My Lords, the Electoral Commission is the independent regulatory body responsible for ensuring that the EU referendum was conducted fairly, effectively and in accordance with the law. The Government have not seen evidence of successful interference in the EU referendum by any foreign Government. We remain vigilant against attempts to erode trust in our democratic processes and institutions and will defend the UK from all forms of malign foreign state interference.
My Lords, how timely it was for Vote Leave to choose this morning to leak the Electoral Commission report that finds it guilty of four offences, including serious overspending and illegal co-ordination. There are other investigations under way into the various leave campaigns by the National Crime Agency and the DCMS Select Committee, which has mountains of evidence about foreign funding, fraud, destruction of evidence and collusion with a hostile Government, namely Russia. Can the Minister tell the House who in the Government is joining the dots and looking at the wider picture to ensure that future referendums and elections take place on a level playing field and are free from foreign interference?
The noble Lord referred at the beginning of his question to the draft report that was circulated to a number of individuals who I understand are named in it in order to allow them time to consider it and make representations. The Electoral Commission will consider representations it has received and will publish a thorough and detailed closing report in order to provide a balanced account. The noble Lord also referred to various other inquiries, including the DCMS Committee inquiry into fake news. I think it makes sense to await the outcome of those inquiries and of the continuing investigations by the EC into the referendum that he referred to. As for joining the dots, that is a good question because a large number of government departments are involved in this key issue. I think that the Cabinet Office has a role to play in bringing all the relevant agencies together.
My Lords, my noble friend is always the most fair-minded of Ministers in this House. As far as foreign interference in the referendum campaign is concerned, will he join with me in deploring the interference by the then President of the United States, Mr Obama, on the anti-Brexit side?
Despite the very flattering introduction to my noble friend’s question, he has raised something that is not at all on my radar. I am very reluctant to get involved in diplomatic or Foreign Office relationships. Perhaps I can write to him once I have taken advice from someone who is better informed than I am on this.
My Lords, given what we have just heard about the draft report from the Electoral Commission and what the Minister heard yesterday from my noble friend Lord Rooker and myself on the Bloomberg report, how can the result of that referendum still be considered valid?
I think there were many reasons why people voted as they did in the referendum. There was worry that globalisation had passed a number of communities by. There was concern about immigration and the perceived threat to independence and sovereignty. There were homegrown reasons why people voted as they did, wholly independent of the sort of influences that the noble Lord referred to. If one looks at the potential involvement of Russia, the number of tweets involved in no way accounted for the 1.3 million people who voted for leave rather than remain. My noble friend Lord Ashton responded to the debate last night excellently.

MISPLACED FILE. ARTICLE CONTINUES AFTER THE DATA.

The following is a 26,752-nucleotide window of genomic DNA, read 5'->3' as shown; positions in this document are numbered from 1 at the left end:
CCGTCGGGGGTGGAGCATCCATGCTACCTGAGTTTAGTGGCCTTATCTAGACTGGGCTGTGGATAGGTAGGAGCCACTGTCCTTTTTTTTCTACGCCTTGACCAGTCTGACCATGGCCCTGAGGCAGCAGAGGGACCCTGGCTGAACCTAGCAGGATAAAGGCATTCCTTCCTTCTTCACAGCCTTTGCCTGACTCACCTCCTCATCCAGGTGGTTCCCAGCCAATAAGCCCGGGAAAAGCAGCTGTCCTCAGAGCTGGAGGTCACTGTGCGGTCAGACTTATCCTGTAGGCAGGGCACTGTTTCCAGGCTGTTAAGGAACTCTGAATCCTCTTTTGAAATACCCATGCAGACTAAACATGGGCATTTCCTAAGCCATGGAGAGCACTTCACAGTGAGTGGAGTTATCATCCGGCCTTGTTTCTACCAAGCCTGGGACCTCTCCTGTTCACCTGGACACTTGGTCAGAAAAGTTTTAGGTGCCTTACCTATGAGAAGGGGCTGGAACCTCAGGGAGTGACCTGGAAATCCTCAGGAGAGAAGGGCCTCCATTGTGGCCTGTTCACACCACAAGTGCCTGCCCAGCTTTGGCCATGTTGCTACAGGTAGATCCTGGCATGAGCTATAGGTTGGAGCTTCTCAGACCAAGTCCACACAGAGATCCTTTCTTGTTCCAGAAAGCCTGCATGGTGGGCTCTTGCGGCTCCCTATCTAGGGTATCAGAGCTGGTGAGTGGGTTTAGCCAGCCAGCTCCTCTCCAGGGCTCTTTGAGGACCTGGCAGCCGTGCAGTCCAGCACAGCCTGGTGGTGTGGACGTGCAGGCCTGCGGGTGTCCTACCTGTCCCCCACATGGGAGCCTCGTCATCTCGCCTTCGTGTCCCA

My Lords, would the Minister accept that, when he stood for 10 or 11 elections and won them in the 1970s, 1980s and 1990s, had he been found to have overspent to any material extent, his seat would been forfeited and he himself or someone else would have had to refight that election? Does that principle apply to referenda?
I believe that we should respect the result of the referendum. A number of inquiries are going on into the referendum, which have been referred to. The Electoral Commission is looking into a number of allegations. It makes sense to await the outcome to see whether those allegations are upheld, but I have seen nothing that would account for the very substantial difference in the numbers who voted leave rather than remain.
My Lords, the case for Brexit once rested on promises of sunlit uplands. Those have long vanished. The only thing Brexiteers now cling to is the will of the people, but that cannot be measured by a cheating referendum, dodgy money and manipulation under Putin’s guiding hand. When will the Government accept that the will of the people must be properly and fairly measured now by a people’s vote on the actual Brexit deal?
Noble Lords had an opportunity to debate and vote on that in the recent EU withdrawal Bill. The notion of a second referendum was not one that found favour in either House. On the rest of the noble Baroness’s question, since the referendum, Parliament has voted to trigger Article 50 and we have passed the EU withdrawal Bill. That gives us a democratic mandate.
Yes. On one of the many occasions that we have debated this, I think I quoted a comment made by my party before the last election about the fitness for purpose of the current legislation. It makes sense to await the outcome of the court case, the EC inquiries into the referendum and the elections, and other inquiries. Then we can stand back and look at how the electoral law can best be brought up to date so that we have a digital framework for a digital age.
My understanding is that there have been occasions where people have overspent. It has not been the case that they have then been disqualified and there has been a by-election. It depends very much on the circumstances—whether there is deliberate dishonesty. On some occasions, returns have revealed overspending but that has not resulted in the disqualification of the Member concerned.